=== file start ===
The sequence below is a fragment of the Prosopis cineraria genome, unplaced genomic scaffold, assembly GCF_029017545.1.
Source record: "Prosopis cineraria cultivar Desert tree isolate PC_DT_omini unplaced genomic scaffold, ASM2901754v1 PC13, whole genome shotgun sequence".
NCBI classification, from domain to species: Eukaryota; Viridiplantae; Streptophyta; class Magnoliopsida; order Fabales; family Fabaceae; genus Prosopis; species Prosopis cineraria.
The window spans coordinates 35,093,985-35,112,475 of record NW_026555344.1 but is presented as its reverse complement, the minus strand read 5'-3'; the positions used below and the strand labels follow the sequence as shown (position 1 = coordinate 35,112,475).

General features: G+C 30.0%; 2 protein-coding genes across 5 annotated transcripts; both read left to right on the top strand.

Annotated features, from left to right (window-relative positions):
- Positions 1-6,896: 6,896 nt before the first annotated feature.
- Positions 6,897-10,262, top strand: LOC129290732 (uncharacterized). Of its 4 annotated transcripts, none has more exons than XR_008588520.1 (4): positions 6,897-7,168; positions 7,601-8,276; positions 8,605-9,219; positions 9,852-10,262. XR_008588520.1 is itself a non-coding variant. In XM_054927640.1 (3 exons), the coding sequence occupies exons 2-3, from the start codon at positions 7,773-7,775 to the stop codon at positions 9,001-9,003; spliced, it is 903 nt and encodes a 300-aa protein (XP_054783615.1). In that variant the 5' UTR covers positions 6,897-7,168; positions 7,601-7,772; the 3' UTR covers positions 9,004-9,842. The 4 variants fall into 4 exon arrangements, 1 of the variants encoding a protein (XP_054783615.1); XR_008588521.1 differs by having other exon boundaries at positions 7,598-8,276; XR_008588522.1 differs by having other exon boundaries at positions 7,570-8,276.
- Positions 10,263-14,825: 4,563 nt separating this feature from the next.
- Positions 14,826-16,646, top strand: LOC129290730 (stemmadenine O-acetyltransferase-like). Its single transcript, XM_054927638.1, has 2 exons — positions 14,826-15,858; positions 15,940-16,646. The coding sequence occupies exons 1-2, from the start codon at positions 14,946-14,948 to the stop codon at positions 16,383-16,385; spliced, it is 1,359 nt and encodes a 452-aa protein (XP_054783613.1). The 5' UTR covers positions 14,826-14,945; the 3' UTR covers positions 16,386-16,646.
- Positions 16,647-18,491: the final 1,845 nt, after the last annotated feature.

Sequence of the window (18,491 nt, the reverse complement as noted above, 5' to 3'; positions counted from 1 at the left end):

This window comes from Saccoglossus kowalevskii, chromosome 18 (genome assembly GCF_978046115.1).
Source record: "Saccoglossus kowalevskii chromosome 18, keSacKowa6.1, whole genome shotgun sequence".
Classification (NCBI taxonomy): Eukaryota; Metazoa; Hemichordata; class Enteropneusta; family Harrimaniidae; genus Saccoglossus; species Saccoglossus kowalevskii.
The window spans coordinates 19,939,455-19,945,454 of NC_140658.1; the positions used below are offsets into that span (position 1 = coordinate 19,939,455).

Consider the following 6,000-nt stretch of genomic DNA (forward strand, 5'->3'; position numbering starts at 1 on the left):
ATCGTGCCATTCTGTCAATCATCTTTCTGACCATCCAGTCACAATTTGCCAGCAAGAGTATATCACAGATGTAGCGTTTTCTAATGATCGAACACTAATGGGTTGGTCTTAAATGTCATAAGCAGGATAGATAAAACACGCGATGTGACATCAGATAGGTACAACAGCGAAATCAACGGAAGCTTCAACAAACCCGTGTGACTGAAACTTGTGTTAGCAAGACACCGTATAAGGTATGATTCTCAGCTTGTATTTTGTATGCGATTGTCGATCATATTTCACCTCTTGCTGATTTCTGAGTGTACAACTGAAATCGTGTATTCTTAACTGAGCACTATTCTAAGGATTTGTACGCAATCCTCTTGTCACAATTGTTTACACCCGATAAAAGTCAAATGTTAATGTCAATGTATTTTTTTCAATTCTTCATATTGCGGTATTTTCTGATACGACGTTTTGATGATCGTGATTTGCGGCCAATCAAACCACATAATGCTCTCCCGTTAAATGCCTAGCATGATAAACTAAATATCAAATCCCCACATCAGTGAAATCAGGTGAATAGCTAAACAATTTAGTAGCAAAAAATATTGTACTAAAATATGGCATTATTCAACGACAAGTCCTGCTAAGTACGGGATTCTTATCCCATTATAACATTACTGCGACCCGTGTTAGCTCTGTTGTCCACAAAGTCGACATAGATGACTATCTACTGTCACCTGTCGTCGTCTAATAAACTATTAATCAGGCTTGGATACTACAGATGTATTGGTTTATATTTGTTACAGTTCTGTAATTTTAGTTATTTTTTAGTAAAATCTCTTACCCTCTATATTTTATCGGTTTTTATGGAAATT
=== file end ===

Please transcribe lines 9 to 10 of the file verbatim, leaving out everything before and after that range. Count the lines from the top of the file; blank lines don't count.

- Positions 10,263-14,825: 4,563 nt separating this feature from the next.
- Positions 14,826-16,646, top strand: LOC129290730 (stemmadenine O-acetyltransferase-like). Its single transcript, XM_054927638.1, has 2 exons — positions 14,826-15,858; positions 15,940-16,646. The coding sequence occupies exons 1-2, from the start codon at positions 14,946-14,948 to the stop codon at positions 16,383-16,385; spliced, it is 1,359 nt and encodes a 452-aa protein (XP_054783613.1). The 5' UTR covers positions 14,826-14,945; the 3' UTR covers positions 16,386-16,646.